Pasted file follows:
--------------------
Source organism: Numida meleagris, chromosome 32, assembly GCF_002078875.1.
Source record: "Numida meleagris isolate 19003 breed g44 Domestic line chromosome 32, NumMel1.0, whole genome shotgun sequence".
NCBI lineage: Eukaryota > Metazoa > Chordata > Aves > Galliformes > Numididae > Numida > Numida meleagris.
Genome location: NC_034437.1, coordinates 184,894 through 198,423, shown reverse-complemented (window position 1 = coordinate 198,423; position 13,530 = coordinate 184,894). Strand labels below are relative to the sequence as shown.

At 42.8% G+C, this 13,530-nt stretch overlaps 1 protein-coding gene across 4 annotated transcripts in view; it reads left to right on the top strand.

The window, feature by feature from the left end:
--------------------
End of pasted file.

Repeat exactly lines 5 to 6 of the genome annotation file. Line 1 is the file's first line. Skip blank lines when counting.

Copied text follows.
At 42.8% G+C, this 13,530-nt stretch overlaps 1 protein-coding gene across 4 annotated transcripts in view; it reads left to right on the top strand.

The window, feature by feature from the left end: